There is never a shortage of topics for me to write about each month—there are far too many. I have started any number of posts, but my thoughts scatter, uncooperative.
One issue became crystal clear to me today: the continued struggle of Black women in America. Talking with young adults last night, I heard once again how the next generation of Black women continue to fight for the same rights we fought for. These courageous young ladies have more social power and capital than most Black women my age, but the battle to be seen and afforded equality and agency rages on.
This morning, a story broke about a young Black woman, Alicia Franklin, who was raped a year ago. She followed all the protocols: After the crime, she immediately went to the hospital and underwent a rape examination. She took officers to where she was raped and gave them details about the assailant. Yet little was done on the part of law enforcement. A year later, a young white female, Eliza Fletcher, was kidnapped and killed. Investigators quickly tracked down the suspect, a man with a history of assaulting women. Turns out he was the same assailant who raped the young Black woman a year prior. Had law enforcement taken Alicia Franklin’s case seriously, the young white female may have been spared.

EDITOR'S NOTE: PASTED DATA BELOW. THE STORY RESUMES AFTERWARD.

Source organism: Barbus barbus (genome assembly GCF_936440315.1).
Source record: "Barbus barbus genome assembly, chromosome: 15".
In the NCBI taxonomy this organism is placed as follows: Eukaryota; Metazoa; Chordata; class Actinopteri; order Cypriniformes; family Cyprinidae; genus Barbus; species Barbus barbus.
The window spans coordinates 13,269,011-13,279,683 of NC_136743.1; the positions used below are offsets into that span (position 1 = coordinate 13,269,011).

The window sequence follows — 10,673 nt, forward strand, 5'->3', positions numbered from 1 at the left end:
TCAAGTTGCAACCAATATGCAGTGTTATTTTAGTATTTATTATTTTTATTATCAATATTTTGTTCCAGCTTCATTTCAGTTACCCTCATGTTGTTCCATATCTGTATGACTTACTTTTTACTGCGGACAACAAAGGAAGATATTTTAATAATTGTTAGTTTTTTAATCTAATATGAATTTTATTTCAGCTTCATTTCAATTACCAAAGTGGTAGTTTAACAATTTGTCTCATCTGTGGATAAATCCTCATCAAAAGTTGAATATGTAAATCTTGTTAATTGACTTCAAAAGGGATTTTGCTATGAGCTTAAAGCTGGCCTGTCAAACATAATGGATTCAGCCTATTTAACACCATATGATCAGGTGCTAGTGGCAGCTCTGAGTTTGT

We Black women in America assume an offensive stance, elevate our voices, and aggressively speak the truth because we’ve been overlooked and unappreciated. We’re tired of being on guard against predators. We’re exhausted from caring for ourselves, our families, and our communities. Alicia Franklin’s story broke my heart yet again.
When will we be treated equitably? How much more pain must we endure?
Jesus’ anger caused him to turn over the tables and scatter the people from the temple steps (Mark 11:15–18). He was fed up with how the system disrespected God. I want to turn tables and scatter people, too. I am tired of suppressing my emotions, knowing others may discount my argument by labeling me an “angry Black woman.”
The truth is blatant yet ignored. Our systems are broken, but we continue to work within them. Our church concedes to injustice, yet we wonder why the next generation turns their back on religion.
The chief priests and teachers wanted to kill Jesus because he brought light to their evil ways. Today, many in power want to make Black women disappear because our light illuminates their wickedness. “Angry Black women” are dangerous; we expose the truth.
So, let’s ask others to stop using the term “angry Black woman.” But when it is used, let’s claim it, acknowledging that Black women have had it with disrespect and oppression. Let’s say, Yes, I am angry! I am fed up! I matter!